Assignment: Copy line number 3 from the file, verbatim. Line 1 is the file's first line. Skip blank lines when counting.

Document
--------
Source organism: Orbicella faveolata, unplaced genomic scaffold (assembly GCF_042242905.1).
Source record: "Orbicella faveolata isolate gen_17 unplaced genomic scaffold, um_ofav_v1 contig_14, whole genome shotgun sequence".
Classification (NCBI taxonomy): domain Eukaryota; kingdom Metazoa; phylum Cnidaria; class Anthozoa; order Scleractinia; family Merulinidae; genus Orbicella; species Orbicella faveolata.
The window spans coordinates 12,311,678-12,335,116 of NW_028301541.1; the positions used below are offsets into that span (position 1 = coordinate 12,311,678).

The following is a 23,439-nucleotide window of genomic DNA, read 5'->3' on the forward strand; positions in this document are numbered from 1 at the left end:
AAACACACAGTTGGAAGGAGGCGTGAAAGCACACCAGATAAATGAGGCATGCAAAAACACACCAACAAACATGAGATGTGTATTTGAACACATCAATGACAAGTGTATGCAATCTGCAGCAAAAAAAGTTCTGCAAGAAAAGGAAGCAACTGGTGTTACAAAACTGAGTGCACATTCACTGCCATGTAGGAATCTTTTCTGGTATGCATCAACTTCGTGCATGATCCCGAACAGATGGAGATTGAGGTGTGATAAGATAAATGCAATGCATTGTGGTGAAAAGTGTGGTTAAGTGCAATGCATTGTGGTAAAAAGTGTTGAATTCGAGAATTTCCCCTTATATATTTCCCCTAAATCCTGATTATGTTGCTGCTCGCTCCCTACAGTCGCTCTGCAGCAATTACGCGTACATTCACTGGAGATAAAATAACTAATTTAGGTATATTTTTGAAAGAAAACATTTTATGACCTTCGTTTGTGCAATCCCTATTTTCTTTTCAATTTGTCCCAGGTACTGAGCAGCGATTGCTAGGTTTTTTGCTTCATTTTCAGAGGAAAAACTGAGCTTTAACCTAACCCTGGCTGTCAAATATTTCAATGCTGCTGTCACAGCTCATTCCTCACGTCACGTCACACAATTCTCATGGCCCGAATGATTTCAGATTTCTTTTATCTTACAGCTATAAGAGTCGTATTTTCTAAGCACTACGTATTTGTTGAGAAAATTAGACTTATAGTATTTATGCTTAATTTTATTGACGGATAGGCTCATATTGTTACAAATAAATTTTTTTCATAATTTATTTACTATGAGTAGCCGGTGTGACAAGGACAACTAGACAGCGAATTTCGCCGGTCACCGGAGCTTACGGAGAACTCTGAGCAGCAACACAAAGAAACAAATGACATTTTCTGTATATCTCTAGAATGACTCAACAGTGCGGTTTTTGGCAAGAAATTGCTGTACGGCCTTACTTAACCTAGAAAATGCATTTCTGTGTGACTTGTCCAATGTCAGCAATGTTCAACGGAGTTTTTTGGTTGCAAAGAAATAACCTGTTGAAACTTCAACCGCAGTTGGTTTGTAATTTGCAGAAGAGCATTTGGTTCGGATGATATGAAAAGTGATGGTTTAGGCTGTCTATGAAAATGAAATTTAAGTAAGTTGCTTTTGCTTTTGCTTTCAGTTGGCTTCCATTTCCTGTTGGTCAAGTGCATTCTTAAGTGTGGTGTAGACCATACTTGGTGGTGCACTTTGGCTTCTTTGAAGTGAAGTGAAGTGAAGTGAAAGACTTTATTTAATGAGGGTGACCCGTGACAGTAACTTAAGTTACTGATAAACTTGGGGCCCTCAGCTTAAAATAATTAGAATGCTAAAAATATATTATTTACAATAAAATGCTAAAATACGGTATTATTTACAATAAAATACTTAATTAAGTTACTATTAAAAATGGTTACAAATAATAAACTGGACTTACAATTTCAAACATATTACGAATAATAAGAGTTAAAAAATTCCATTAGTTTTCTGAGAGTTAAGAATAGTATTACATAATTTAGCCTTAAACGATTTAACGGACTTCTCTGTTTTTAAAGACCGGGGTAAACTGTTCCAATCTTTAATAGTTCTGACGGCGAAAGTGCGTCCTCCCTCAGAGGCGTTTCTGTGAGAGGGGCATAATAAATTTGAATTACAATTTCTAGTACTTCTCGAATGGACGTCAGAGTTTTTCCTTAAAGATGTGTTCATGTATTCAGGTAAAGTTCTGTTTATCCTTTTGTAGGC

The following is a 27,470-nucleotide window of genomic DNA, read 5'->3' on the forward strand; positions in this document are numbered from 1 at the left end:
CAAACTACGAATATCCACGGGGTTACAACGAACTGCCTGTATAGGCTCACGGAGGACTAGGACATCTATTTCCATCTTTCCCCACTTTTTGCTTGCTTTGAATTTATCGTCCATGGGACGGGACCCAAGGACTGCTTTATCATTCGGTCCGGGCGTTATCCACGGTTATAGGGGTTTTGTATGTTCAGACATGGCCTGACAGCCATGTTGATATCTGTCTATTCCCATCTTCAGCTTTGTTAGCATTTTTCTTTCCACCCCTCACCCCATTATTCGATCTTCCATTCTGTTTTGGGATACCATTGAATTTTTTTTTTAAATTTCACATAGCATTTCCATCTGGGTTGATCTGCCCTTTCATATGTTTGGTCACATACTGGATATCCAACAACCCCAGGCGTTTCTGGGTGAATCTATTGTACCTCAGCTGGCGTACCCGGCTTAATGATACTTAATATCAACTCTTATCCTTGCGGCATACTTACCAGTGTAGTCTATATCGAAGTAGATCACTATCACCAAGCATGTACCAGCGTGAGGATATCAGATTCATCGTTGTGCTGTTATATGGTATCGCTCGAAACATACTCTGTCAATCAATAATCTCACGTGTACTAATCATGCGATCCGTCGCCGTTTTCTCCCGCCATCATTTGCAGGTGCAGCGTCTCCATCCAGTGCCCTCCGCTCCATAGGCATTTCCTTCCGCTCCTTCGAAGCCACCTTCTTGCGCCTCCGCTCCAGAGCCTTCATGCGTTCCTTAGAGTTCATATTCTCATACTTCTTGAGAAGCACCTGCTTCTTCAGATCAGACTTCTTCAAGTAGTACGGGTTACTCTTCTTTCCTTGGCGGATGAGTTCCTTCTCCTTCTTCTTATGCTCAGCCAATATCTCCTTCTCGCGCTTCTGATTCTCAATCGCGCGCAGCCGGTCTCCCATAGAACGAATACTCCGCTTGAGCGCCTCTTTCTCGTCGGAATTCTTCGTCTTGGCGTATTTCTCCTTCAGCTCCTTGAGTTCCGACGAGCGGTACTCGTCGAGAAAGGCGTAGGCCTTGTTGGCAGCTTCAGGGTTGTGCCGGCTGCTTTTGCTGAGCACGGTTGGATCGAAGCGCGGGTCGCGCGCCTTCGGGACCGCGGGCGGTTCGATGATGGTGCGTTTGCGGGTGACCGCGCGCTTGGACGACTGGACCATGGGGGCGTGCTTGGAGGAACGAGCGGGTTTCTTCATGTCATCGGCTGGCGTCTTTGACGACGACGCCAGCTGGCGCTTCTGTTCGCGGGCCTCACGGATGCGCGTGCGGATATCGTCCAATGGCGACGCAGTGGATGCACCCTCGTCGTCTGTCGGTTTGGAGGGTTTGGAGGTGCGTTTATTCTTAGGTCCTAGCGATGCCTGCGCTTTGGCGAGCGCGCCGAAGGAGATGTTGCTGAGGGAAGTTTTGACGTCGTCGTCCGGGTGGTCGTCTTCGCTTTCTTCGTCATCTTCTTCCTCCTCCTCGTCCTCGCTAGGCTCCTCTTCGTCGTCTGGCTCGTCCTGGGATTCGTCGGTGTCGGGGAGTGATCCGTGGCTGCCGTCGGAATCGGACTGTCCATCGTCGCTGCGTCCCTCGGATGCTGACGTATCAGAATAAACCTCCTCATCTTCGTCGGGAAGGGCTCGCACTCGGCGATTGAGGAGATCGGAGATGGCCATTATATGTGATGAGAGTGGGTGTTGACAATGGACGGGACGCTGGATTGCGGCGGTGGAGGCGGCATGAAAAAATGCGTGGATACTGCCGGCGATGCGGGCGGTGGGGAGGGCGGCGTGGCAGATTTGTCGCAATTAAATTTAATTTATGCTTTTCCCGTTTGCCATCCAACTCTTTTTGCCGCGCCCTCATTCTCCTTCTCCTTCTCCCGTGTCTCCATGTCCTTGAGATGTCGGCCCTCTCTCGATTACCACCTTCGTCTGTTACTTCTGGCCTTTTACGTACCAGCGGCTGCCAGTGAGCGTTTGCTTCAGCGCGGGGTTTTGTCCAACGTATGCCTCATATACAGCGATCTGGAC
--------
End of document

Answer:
Classification (NCBI taxonomy): domain Eukaryota; kingdom Metazoa; phylum Cnidaria; class Anthozoa; order Scleractinia; family Merulinidae; genus Orbicella; species Orbicella faveolata.